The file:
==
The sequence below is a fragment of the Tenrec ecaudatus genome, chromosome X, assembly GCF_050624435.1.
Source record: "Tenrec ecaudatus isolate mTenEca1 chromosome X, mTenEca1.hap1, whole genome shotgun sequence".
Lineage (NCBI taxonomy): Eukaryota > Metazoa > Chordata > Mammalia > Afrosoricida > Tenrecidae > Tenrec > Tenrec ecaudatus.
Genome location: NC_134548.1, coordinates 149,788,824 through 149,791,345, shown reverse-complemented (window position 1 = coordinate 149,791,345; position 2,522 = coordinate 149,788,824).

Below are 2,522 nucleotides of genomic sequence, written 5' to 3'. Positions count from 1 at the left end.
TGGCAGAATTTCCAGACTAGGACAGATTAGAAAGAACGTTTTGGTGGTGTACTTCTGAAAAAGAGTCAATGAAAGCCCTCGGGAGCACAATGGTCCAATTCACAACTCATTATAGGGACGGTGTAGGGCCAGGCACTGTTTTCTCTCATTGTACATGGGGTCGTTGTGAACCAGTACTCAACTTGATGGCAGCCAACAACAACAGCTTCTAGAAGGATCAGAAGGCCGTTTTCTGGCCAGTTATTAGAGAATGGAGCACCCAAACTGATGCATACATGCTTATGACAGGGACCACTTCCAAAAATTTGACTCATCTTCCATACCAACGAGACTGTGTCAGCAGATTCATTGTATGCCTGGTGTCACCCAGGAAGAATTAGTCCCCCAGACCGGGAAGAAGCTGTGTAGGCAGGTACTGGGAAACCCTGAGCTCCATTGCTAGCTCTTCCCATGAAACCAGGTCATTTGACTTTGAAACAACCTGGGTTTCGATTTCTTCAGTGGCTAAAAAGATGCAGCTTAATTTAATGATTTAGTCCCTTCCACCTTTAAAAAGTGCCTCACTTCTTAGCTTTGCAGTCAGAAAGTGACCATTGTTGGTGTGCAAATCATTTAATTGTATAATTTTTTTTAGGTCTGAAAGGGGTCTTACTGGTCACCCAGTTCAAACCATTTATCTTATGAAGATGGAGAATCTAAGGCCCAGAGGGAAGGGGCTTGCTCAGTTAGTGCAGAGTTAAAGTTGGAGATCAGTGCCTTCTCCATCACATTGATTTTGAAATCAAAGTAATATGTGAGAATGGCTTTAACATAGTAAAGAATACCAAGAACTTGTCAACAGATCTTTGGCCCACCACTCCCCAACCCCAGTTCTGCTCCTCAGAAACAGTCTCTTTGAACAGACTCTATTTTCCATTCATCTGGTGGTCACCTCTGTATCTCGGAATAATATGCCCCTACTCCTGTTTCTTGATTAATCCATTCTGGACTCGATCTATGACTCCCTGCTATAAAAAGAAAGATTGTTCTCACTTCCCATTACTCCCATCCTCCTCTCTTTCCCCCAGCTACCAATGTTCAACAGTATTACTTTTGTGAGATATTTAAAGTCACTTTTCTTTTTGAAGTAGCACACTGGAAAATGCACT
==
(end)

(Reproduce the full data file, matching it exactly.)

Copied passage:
The sequence below is a fragment of the Tenrec ecaudatus genome, chromosome X, assembly GCF_050624435.1.
Source record: "Tenrec ecaudatus isolate mTenEca1 chromosome X, mTenEca1.hap1, whole genome shotgun sequence".
Lineage (NCBI taxonomy): Eukaryota > Metazoa > Chordata > Mammalia > Afrosoricida > Tenrecidae > Tenrec > Tenrec ecaudatus.
Genome location: NC_134548.1, coordinates 149,788,824 through 149,791,345, shown reverse-complemented (window position 1 = coordinate 149,791,345; position 2,522 = coordinate 149,788,824).

Below are 2,522 nucleotides of genomic sequence, written 5' to 3'. Positions count from 1 at the left end.
TGGCAGAATTTCCAGACTAGGACAGATTAGAAAGAACGTTTTGGTGGTGTACTTCTGAAAAAGAGTCAATGAAAGCCCTCGGGAGCACAATGGTCCAATTCACAACTCATTATAGGGACGGTGTAGGGCCAGGCACTGTTTTCTCTCATTGTACATGGGGTCGTTGTGAACCAGTACTCAACTTGATGGCAGCCAACAACAACAGCTTCTAGAAGGATCAGAAGGCCGTTTTCTGGCCAGTTATTAGAGAATGGAGCACCCAAACTGATGCATACATGCTTATGACAGGGACCACTTCCAAAAATTTGACTCATCTTCCATACCAACGAGACTGTGTCAGCAGATTCATTGTATGCCTGGTGTCACCCAGGAAGAATTAGTCCCCCAGACCGGGAAGAAGCTGTGTAGGCAGGTACTGGGAAACCCTGAGCTCCATTGCTAGCTCTTCCCATGAAACCAGGTCATTTGACTTTGAAACAACCTGGGTTTCGATTTCTTCAGTGGCTAAAAAGATGCAGCTTAATTTAATGATTTAGTCCCTTCCACCTTTAAAAAGTGCCTCACTTCTTAGCTTTGCAGTCAGAAAGTGACCATTGTTGGTGTGCAAATCATTTAATTGTATAATTTTTTTTAGGTCTGAAAGGGGTCTTACTGGTCACCCAGTTCAAACCATTTATCTTATGAAGATGGAGAATCTAAGGCCCAGAGGGAAGGGGCTTGCTCAGTTAGTGCAGAGTTAAAGTTGGAGATCAGTGCCTTCTCCATCACATTGATTTTGAAATCAAAGTAATATGTGAGAATGGCTTTAACATAGTAAAGAATACCAAGAACTTGTCAACAGATCTTTGGCCCACCACTCCCCAACCCCAGTTCTGCTCCTCAGAAACAGTCTCTTTGAACAGACTCTATTTTCCATTCATCTGGTGGTCACCTCTGTATCTCGGAATAATATGCCCCTACTCCTGTTTCTTGATTAATCCATTCTGGACTCGATCTATGACTCCCTGCTATAAAAAGAAAGATTGTTCTCACTTCCCATTACTCCCATCCTCCTCTCTTTCCCCCAGCTACCAATGTTCAACAGTATTACTTTTGTGAGATATTTAAAGTCACTTTTCTTTTTGAAGTAGCACACTGGAAAATGCACT